Kenneth: “I'm prepared to pile in and help out sort of thing, if that's what you want 'cause it helps both ways . . . . . . . . .I think it was worthwhile and if anything has come out in the form of knowledge or expertise, call it what you will, for any of the people I have seen [the physiotherapist and the researcher running the trial] then fine, I'm all for it.”
A collectivist or altruistic ethic was also evident at this early stage:
Graham: “I felt that I was contributing in some ways to research which would probably benefit other people, and that really was why I went ahead with it . . . I anticipated some benefit for myself, but I thought well, this is great if this is going on, then I am participating in something really worthwhile.” Alan: I went along, my own attitude in the back of my mind was, I don't think it's going to do me a lot of good, but the way I look at it was, sometime in the future, what they learn from here, might possibly benefit somebody else . . .So I did it more for the sake of the research than anything else”
A dislike of taking prescription drugs and a positive view or experience of physiotherapy also provided an initial motivation to comply:
Prue: “I am not a one for taking a lot of tablets. I get a bit dubious, you know, so I just learnt to live with it for a bit and then I had the chance of [the trial].” June: “I'm a great believer in physiotherapy anyway I think. I don't agree with drugs quite as much as, I think, if you can have it naturally.”
Although everyone reported doing exercises at home to some extent while attending the physiotherapy sessions, only seven (out of 20) were consistently exercising three months later, and only five of these eight months later. The reasoning behind continued compliance or non-compliance was more complex than in the initial stages and revolved around the interplay between the condition (symptoms of pain and stiffness in the knee), the perceived effectiveness of the intervention (exercises and taping) and “motivation” (the reasoning behind compliance or non-compliance) (see model in fig 1). The engine of the model was “motivation to comply”, and this was associated with the following major themes:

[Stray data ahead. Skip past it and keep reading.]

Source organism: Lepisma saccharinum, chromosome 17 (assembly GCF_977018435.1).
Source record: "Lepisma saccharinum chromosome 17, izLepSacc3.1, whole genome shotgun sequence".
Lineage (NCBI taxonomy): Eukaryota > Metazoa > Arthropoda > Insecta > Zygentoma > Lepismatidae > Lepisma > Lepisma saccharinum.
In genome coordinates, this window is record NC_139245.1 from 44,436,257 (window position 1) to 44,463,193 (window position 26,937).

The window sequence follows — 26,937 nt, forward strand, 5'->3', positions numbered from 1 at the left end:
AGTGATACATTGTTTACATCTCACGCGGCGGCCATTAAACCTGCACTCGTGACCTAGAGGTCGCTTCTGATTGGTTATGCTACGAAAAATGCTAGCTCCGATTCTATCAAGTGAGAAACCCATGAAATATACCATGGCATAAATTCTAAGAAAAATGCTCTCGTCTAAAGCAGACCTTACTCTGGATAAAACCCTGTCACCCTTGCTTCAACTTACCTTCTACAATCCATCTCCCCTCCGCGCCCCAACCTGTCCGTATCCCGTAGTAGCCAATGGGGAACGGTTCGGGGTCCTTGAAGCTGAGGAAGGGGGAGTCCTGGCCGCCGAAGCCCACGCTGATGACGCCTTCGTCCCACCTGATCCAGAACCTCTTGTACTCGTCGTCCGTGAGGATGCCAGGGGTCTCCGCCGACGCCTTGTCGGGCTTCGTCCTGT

(a) Attitudes towards exercise
While a positive disposition towards exercise could increase motivation, more important was the willingness and ability to accommodate the exercises into everyday life:
Alan: “It wasn't so much at home I am able to do it, it's more at work . . .. Perhaps not as often as I would really like to, but I can do it quite freely then, because I'm totally on my own.”
Those who ceased exercising often cited conflict with regular routines to explain why continuing with exercises was not possible:
Kenneth: “So many things happening ... The boys used to come in from school or work . . ...people come and see [wife] and ugh . . . I'm out twice at least a week to band practice and I have two engagements as well.” Eileen: “Weekends I try to do [the exercises] but I am very busy on the weekend really it is the only chance I get to do sort of any cleaning. Then my family usually come up in the afternoon, my sister and her husband, because on the way to Mum's they always come in. Sunday's I have Mum on Sunday see, then I have her two sisters because they are older.”
By giving these explanations Kenneth and Eileen could have been trying to portray themselves in a favourable light by indicating that their non-compliance was due to family commitments and obligations. Nevertheless, later in their interviews both went on to admit some personal responsibility for their lack of compliance. Kenneth, for example, indicated that non-compliance resulted from a combination of a busy life and a reduced commitment to the physiotherapy:
Kenneth: “It's just excuses when it comes down to basics. I mean you know you could get up in the morning and do it between 6 or 7 or something like that.”